The US Space Force is gearing up for a significant shift in its cybersecurity capabilities with the upcoming launch of its Digital Bloodhound program. This initiative focuses on enhancing the detection of cyber threats targeted explicitly toward ground facilities such as satellite command-and-control stations. 

Under the Space and Missile Systems Center (SMC), this Space Force initiative is a part of the Defense Cyber Operations–Space (DCO-S) program.

Digital Bloodhound uses advanced technologies such as artificial intelligence (AI) and machine learning (ML) algorithms to analyze data from various sources, such as radar and optical sensors, to identify and track objects in space. The tool is designed to help the Space Force manage increasing space debris and reduce the risk of collisions with satellites and other objects.

With a contract award expected later this year, Space Force is seeking a substantial $76 million in its fiscal 2024 budget request for the program, an increase from the previous $28 million budget in FY23,  highlighting the critical importance of guarding networks associated with space operations. 

Space Force’s focus on cybersecurity around space operations is evident, having asked for an additional $43 million in its FY24 “unfunded priorities” list.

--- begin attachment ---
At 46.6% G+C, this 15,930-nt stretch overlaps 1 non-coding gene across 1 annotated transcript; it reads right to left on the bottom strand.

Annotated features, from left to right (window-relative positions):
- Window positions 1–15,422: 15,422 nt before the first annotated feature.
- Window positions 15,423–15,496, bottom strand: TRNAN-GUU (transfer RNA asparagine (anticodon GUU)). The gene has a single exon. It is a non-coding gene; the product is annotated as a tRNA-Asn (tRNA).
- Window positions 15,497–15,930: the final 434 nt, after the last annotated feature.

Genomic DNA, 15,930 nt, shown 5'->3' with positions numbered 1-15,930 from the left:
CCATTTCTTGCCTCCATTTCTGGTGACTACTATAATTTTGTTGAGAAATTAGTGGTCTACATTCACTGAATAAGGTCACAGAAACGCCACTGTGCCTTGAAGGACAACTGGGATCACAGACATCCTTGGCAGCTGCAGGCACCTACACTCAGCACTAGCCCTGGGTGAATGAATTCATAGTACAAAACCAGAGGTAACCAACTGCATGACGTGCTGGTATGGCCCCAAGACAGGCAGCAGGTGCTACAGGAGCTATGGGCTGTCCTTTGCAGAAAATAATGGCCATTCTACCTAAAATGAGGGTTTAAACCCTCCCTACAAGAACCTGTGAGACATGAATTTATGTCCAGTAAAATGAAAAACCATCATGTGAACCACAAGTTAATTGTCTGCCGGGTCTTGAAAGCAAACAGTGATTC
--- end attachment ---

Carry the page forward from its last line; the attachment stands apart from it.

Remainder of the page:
During a recent House defense appropriations hearing, Chief of Space Operations, General Chance Saltzman, explained Space Force’s request for a $30B budget, underscoring the importance of guarding networks associated with space operations to ensure the country’s national security. 

 “This budget request is designed to deliver the forces, personnel, and partnerships the Space Force  requires to preserve U.S. advantages in space … But only if the Congress passes timely appropriations.”

A Closer Look at Digital Bloodhound

Digital Bloodhound is a new initiative under the Space Force’s DCO-S program.

Under Space Force’s DCO-S program, Digital Bloodhound primarily focuses on cyber attacks against ground facilities such as satellite command-and-control stations.